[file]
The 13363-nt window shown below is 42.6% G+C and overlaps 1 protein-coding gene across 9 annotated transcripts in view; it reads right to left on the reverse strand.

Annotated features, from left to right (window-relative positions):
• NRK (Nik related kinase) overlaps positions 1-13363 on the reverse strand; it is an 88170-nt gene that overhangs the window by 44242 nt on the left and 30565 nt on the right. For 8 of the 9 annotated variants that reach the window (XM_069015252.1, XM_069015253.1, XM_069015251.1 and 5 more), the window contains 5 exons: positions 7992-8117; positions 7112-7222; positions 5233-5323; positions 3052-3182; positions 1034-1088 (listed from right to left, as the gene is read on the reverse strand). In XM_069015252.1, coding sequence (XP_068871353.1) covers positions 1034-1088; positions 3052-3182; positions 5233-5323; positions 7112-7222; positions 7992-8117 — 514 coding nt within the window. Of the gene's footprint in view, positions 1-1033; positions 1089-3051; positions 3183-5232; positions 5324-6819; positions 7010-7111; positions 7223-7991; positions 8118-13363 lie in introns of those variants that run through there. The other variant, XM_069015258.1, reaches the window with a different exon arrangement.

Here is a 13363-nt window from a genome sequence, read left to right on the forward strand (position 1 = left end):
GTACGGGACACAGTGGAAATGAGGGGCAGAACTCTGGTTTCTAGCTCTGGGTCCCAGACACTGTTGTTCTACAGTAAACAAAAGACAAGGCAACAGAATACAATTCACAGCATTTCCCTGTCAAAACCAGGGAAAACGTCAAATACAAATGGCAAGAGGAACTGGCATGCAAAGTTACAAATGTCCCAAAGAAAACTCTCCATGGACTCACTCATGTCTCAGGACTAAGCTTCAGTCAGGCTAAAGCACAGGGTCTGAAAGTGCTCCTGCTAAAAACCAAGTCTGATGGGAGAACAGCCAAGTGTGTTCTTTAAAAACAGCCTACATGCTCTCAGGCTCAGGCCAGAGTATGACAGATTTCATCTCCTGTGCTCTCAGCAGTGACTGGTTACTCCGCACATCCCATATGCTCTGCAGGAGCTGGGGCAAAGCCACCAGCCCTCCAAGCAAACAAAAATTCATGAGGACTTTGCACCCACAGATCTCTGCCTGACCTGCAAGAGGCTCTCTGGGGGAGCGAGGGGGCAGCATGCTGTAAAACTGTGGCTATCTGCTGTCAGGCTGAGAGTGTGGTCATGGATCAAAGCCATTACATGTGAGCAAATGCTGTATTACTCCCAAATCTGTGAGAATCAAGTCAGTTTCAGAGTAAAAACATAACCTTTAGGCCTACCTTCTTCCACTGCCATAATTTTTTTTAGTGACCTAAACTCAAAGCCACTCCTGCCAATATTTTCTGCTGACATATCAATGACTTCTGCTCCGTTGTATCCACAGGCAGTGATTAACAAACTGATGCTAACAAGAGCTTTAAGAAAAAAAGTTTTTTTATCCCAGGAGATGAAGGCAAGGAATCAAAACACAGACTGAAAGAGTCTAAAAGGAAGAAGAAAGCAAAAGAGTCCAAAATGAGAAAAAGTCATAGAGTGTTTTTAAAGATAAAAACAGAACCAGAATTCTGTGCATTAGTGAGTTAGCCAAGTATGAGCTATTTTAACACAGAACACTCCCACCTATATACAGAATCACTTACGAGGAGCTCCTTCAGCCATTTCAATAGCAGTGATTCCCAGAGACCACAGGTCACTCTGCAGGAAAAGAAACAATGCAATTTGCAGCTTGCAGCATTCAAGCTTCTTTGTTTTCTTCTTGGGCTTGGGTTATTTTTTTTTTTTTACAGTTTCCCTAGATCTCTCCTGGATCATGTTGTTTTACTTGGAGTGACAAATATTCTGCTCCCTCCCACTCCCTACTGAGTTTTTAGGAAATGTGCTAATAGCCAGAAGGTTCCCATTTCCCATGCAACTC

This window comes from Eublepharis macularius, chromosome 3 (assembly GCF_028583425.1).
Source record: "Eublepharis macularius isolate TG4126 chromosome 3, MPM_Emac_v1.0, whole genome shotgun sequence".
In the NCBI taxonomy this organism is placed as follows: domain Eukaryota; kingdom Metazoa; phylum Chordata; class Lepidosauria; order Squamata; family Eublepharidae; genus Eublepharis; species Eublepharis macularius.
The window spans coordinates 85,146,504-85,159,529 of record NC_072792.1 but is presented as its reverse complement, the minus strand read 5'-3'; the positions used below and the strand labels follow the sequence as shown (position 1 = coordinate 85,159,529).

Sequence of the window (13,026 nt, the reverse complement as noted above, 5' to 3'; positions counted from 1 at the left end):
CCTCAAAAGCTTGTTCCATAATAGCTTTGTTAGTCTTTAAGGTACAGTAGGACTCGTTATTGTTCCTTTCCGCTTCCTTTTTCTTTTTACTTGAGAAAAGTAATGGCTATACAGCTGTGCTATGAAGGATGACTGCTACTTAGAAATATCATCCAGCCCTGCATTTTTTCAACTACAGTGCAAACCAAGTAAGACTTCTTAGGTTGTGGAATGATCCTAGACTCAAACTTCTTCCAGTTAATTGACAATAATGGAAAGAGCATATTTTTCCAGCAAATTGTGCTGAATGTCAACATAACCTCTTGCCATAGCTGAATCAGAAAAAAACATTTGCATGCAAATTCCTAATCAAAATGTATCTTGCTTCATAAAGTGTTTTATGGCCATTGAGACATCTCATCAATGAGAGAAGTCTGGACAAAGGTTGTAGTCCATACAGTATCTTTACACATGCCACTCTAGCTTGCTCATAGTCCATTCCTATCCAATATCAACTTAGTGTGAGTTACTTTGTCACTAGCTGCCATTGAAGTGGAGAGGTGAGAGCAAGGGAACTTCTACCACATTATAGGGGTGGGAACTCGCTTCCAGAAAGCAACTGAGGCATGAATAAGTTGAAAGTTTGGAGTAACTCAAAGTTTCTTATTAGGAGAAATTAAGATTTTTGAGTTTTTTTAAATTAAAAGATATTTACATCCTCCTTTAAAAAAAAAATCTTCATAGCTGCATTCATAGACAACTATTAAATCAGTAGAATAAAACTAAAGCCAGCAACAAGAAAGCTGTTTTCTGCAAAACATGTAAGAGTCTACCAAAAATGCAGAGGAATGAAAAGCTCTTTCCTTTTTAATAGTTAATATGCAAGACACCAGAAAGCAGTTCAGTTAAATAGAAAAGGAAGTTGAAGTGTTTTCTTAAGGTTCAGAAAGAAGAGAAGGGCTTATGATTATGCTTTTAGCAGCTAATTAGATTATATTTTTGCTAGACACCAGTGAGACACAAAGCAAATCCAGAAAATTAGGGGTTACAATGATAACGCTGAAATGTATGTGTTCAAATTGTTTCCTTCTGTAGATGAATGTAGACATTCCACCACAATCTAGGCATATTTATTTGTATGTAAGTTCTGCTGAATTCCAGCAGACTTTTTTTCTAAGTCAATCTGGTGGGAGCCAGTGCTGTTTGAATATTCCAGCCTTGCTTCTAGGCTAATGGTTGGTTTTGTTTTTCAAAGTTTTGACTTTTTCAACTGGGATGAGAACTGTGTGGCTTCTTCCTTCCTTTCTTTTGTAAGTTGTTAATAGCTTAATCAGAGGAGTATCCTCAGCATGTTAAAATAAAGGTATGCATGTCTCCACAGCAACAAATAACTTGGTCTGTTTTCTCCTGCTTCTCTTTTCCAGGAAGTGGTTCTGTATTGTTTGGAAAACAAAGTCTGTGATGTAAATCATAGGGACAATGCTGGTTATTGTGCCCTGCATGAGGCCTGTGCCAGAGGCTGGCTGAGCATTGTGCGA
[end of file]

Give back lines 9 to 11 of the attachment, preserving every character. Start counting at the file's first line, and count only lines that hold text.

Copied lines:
The window spans coordinates 85,146,504-85,159,529 of record NC_072792.1 but is presented as its reverse complement, the minus strand read 5'-3'; the positions used below and the strand labels follow the sequence as shown (position 1 = coordinate 85,159,529).

Sequence of the window (13,026 nt, the reverse complement as noted above, 5' to 3'; positions counted from 1 at the left end):
CCTCAAAAGCTTGTTCCATAATAGCTTTGTTAGTCTTTAAGGTACAGTAGGACTCGTTATTGTTCCTTTCCGCTTCCTTTTTCTTTTTACTTGAGAAAAGTAATGGCTATACAGCTGTGCTATGAAGGATGACTGCTACTTAGAAATATCATCCAGCCCTGCATTTTTTCAACTACAGTGCAAACCAAGTAAGACTTCTTAGGTTGTGGAATGATCCTAGACTCAAACTTCTTCCAGTTAATTGACAATAATGGAAAGAGCATATTTTTCCAGCAAATTGTGCTGAATGTCAACATAACCTCTTGCCATAGCTGAATCAGAAAAAAACATTTGCATGCAAATTCCTAATCAAAATGTATCTTGCTTCATAAAGTGTTTTATGGCCATTGAGACATCTCATCAATGAGAGAAGTCTGGACAAAGGTTGTAGTCCATACAGTATCTTTACACATGCCACTCTAGCTTGCTCATAGTCCATTCCTATCCAATATCAACTTAGTGTGAGTTACTTTGTCACTAGCTGCCATTGAAGTGGAGAGGTGAGAGCAAGGGAACTTCTACCACATTATAGGGGTGGGAACTCGCTTCCAGAAAGCAACTGAGGCATGAATAAGTTGAAAGTTTGGAGTAACTCAAAGTTTCTTATTAGGAGAAATTAAGATTTTTGAGTTTTTTTAAATTAAAAGATATTTACATCCTCCTTTAAAAAAAAAATCTTCATAGCTGCATTCATAGACAACTATTAAATCAGTAGAATAAAACTAAAGCCAGCAACAAGAAAGCTGTTTTCTGCAAAACATGTAAGAGTCTACCAAAAATGCAGAGGAATGAAAAGCTCTTTCCTTTTTAATAGTTAATATGCAAGACACCAGAAAGCAGTTCAGTTAAATAGAAAAGGAAGTTGAAGTGTTTTCTTAAGGTTCAGAAAGAAGAGAAGGGCTTATGATTATGCTTTTAGCAGCTAATTAGATTATATTTTTGCTAGACACCAGTGAGACACAAAGCAAATCCAGAAAATTAGGGGTTACAATGATAACGCTGAAATGTATGTGTTCAAATTGTTTCCTTCTGTAGATGAATGTAGACATTCCACCACAATCTAGGCATATTTATTTGTATGTAAGTTCTGCTGAATTCCAGCAGACTTTTTTTCTAAGTCAATCTGGTGGGAGCCAGTGCTGTTTGAATATTCCAGCCTTGCTTCTAGGCTAATGGTTGGTTTTGTTTTTCAAAGTTTTGACTTTTTCAACTGGGATGAGAACTGTGTGGCTTCTTCCTTCCTTTCTTTTGTAAGTTGTTAATAGCTTAATCAGAGGAGTATCCTCAGCATGTTAAAATAAAGGTATGCATGTCTCCACAGCAACAAATAACTTGGTCTGTTTTCTCCTGCTTCTCTTTTCCAGGAAGTGGTTCTGTATTGTTTGGAAAACAAAGTCTGTGATGTAAATCATAGGGACAATGCTGGTTATTGTGCCCTGCATGAGGCCTGTGCCAGAGGCTGGCTGAGCATTGTGCGA